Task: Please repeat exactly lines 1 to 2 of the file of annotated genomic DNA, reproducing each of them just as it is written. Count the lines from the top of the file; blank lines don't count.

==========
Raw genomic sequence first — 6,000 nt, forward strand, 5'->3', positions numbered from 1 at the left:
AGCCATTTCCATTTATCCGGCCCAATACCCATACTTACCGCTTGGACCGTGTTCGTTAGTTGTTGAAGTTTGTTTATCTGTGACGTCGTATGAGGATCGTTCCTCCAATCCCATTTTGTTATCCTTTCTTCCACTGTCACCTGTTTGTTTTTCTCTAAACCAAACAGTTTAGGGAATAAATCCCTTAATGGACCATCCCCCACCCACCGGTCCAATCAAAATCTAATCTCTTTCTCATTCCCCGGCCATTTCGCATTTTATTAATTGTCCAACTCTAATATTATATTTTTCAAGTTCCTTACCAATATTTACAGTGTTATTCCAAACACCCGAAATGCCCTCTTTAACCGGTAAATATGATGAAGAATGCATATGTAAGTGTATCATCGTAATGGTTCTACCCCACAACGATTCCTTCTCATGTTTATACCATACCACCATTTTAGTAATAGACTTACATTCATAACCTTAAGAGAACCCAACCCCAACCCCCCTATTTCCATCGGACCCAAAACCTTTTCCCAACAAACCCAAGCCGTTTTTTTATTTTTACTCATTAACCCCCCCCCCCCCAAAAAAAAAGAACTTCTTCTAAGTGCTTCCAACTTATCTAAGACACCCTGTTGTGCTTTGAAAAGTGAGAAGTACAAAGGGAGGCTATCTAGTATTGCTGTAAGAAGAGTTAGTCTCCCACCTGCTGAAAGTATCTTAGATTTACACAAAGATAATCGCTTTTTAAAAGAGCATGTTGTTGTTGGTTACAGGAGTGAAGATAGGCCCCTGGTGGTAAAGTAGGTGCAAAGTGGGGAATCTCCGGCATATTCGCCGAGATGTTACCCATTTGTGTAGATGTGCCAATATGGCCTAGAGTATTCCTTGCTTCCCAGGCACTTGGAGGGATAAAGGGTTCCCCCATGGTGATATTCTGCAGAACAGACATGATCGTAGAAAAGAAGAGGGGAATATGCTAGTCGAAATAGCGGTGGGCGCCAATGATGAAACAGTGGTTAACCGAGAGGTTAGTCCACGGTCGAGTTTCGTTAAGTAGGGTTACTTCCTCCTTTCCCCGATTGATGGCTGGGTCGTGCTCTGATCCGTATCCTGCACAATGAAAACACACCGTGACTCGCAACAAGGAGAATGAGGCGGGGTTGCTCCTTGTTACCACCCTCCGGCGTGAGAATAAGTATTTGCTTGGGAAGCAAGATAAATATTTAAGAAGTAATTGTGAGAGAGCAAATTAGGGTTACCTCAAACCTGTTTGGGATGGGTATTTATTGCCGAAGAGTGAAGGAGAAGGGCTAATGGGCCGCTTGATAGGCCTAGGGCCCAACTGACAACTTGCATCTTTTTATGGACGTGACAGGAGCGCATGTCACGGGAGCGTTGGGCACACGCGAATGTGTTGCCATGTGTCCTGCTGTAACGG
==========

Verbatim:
Raw genomic sequence first — 6,000 nt, forward strand, 5'->3', positions numbered from 1 at the left:
AGCCATTTCCATTTATCCGGCCCAATACCCATACTTACCGCTTGGACCGTGTTCGTTAGTTGTTGAAGTTTGTTTATCTGTGACGTCGTATGAGGATCGTTCCTCCAATCCCATTTTGTTATCCTTTCTTCCACTGTCACCTGTTTGTTTTTCTCTAAACCAAACAGTTTAGGGAATAAATCCCTTAATGGACCATCCCCCACCCACCGGTCCAATCAAAATCTAATCTCTTTCTCATTCCCCGGCCATTTCGCATTTTATTAATTGTCCAACTCTAATATTATATTTTTCAAGTTCCTTACCAATATTTACAGTGTTATTCCAAACACCCGAAATGCCCTCTTTAACCGGTAAATATGATGAAGAATGCATATGTAAGTGTATCATCGTAATGGTTCTACCCCACAACGATTCCTTCTCATGTTTATACCATACCACCATTTTAGTAATAGACTTACATTCATAACCTTAAGAGAACCCAACCCCAACCCCCCTATTTCCATCGGACCCAAAACCTTTTCCCAACAAACCCAAGCCGTTTTTTTATTTTTACTCATTAACCCCCCCCCCCCCAAAAAAAAAGAACTTCTTCTAAGTGCTTCCAACTTATCTAAGACACCCTGTTGTGCTTTGAAAAGTGAGAAGTACAAAGGGAGGCTATCTAGTATTGCTGTAAGAAGAGTTAGTCTCCCACCTGCTGAAAGTATCTTAGATTTACACAAAGATAATCGCTTTTTAAAAGAGCATGTTGTTGTTGGTTACAGGAGTGAAGATAGGCCCCTGGTGGTAAAGTAGGTGCAAAGTGGGGAATCTCCGGCATATTCGCCGAGATGTTACCCATTTGTGTAGATGTGCCAATATGGCCTAGAGTATTCCTTGCTTCCCAGGCACTTGGAGGGATAAAGGGTTCCCCCATGGTGATATTCTGCAGAACAGACATGATCGTAGAAAAGAAGAGGGGAATATGCTAGTCGAAATAGCGGTGGGCGCCAATGATGAAACAGTGGTTAACCGAGAGGTTAGTCCACGGTCGAGTTTCGTTAAGTAGGGTTACTTCCTCCTTTCCCCGATTGATGGCTGGGTCGTGCTCTGATCCGTATCCTGCACAATGAAAACACACCGTGACTCGCAACAAGGAGAATGAGGCGGGGTTGCTCCTTGTTACCACCCTCCGGCGTGAGAATAAGTATTTGCTTGGGAAGCAAGATAAATATTTAAGAAGTAATTGTGAGAGAGCAAATTAGGGTTACCTCAAACCTGTTTGGGATGGGTATTTATTGCCGAAGAGTGAAGGAGAAGGGCTAATGGGCCGCTTGATAGGCCTAGGGCCCAACTGACAACTTGCATCTTTTTATGGACGTGACAGGAGCGCATGTCACGGGAGCGTTGGGCACACGCGAATGTGTTGCCATGTGTCCTGCTGTAACGG